Globalisation à la carte?

(first published in German in “Freitag”, 20 January)

Globalisation has become the talk of the town. People no longer want to be so dependent, many say. In future, one cannot simply rely on the efficiency gains of globalisation, say others. It must be possible to produce all important products at home, most believe. Only in the case of raw materials that we do not have, politicians in industrialized countries argue, we would like to keep the markets open at all costs.

Globalisation à la carte, so to speak, is what people and politics in the industrialised countries want. After the total globalisation that the global North offered the global South in the 1990s, now selective globalisation, in which everyone is careful not to become too dependent.

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Terra and Luna – or how the moon destroyed the earth

Can there be a better business in this world? One claims to be a computer genius and to have understood that the currencies of this world issued by the states are unstable, inflation-prone and in general threatened with extinction because they are far too inflexible with their national limitations on the one hand and too centralistic on the other. Consequently, they would create a currency themselves that would be available to everyone and could be used globally at any time. Because something like this already exists in the form of Bitcoin, whose wild fluctuations do not exactly distinguish it as a “currency,” they claim to have created a cryptocurrency that has a fixed exchange rate to the U.S. dollar.

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Prices and the Market Economy

Inflation continues to be on everyone’s lips. At 7.4 per cent, a rate was reached in April this year that is almost unique in the history of the Federal Republic of Germany. Only in the early summer of 1973, around the turn of the year 1973/1974 and in October 1981 was the rate of increase in the consumer price index higher than at present. The pressure on the ECB to respond with interest rate hikes is growing daily. At the same time, the proponents of a tighter monetary policy fail to provide a plausible explanation as to how and with what macroeconomic consequences interest rate hikes can bring the current price increases for imported commodities to a halt.

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Eastern Europe and Russia – The economic disaster we created is forgotten

English translations of a series of four articles written in March 2022 are available here:

Part 1 – by Heiner Flassbeck

Part 2 – by Heiner Flassbeck and Friederike Spiecker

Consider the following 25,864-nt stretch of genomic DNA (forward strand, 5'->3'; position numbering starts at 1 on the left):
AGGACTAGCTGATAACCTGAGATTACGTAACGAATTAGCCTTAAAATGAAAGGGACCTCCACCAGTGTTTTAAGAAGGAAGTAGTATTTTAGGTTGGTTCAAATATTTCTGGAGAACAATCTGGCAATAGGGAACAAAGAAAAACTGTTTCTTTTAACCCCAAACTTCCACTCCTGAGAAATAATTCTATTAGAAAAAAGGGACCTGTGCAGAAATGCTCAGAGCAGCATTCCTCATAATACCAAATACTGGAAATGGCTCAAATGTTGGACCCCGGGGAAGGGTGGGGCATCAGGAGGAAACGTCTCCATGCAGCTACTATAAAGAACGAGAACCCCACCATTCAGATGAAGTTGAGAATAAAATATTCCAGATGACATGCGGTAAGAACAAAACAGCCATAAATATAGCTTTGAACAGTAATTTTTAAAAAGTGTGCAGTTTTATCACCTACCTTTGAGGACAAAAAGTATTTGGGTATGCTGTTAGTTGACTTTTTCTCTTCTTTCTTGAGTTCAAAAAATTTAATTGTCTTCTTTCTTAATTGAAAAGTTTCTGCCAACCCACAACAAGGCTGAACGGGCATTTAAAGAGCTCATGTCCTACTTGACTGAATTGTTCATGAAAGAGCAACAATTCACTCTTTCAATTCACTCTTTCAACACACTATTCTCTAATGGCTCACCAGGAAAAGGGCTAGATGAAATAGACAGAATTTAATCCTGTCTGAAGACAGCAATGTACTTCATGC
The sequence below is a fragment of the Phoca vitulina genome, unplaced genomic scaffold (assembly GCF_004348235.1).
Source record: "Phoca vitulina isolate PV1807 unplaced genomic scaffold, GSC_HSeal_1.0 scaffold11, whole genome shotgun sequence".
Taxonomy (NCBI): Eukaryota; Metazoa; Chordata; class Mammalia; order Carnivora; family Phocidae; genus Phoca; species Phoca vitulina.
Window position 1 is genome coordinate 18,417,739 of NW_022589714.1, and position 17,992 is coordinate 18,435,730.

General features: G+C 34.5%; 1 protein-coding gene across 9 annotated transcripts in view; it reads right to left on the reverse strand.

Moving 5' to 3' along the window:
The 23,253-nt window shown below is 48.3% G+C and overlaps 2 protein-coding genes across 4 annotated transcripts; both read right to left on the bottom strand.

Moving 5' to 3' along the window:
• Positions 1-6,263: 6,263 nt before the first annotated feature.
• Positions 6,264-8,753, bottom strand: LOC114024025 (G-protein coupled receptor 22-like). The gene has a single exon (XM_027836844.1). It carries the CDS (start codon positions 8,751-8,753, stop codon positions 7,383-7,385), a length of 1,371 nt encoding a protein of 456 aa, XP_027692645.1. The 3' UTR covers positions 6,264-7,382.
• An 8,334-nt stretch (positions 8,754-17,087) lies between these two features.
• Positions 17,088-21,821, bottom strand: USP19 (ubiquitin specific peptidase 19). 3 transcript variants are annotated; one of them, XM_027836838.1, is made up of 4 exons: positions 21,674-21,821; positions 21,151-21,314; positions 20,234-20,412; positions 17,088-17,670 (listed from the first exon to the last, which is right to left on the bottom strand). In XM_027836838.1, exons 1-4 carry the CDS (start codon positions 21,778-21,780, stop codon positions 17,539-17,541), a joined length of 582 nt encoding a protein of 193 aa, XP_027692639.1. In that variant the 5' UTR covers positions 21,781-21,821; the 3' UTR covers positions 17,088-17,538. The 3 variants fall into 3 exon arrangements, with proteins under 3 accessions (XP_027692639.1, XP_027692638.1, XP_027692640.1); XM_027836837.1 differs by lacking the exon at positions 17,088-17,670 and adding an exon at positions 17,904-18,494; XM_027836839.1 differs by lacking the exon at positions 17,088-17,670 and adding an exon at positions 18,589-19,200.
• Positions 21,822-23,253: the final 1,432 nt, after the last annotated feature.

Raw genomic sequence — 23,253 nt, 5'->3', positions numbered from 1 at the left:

Part 3 – by Heiner Flassbeck and Friederike Spiecker

Part 4 – by Heiner Flassbeck and Friederike Spiecker

Robert Habeck’s first annual economic report: Manipulation is not yet economic policy

Sometimes 13 does bring bad luck. At any rate, for Robert Habeck, Federal Minister for Economic Affairs and Climate Protection, Chart 13 in the Federal Government’s Annual Economic Report for 2022, which he has just presented to the press, is not a stroke of luck, to say the least. It shows that the BMWK, as he calls himself, is making the climate his big issue, but is unmistakably walking on the shaky wooden paths of his predecessors when it comes to the economy. What the BMWK does not (yet) understand: Those who cannot master the economy will also fail in climate protection.

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Saluting the ECB

Just imagine that the European Monetary Union (EMU) had never existed, the European Central Bank (ECB) had never been founded, Germany was still directed by the Deutsche Bundesbank in monetary matters, and there were the same post-pandemic shortages and the same speculation-induced price increases for individual products as at present. What a disaster that would be!

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Eastern Europe: The Forgotten and Misunderstood European Hinterland

Eastern Europe has become the talk of the political town. While it was hoped in Western Europe that the region would become a new power house in Europe after the Great Reunification in the early 1990s, from which the West would then also benefit, disappointment now prevails. The region is characterized by the emigration of many workers, the dominance of Western companies and enormous political instability, even open turning away from Europe. What has happened?

Eastern Europe: The Forgotten and Misunderstood European Hinterland weiterlesen

Light and shadow – the new goal of European monetary policy

The realignment of the European Central Bank’s (ECB) monetary policy target resembles a revolution: After twenty years, the Central Bank Council has changed the target figure on which monetary policy is based and against which it wants to be measured. From now on, the inflation rate targeted for the euro zone will no longer be „below but close to two percent“, but two percent in the medium term. And it has done so in such a way that deviations from this target rate, both upward and downward, are equally undesirable, as the statement on the ECB’s monetary policy strategy puts it. This means that if the actual inflation rate in the euro area is below the target rate, this is considered just as negative as if the inflation rate is above the target rate.

Light and shadow – the new goal of European monetary policy weiterlesen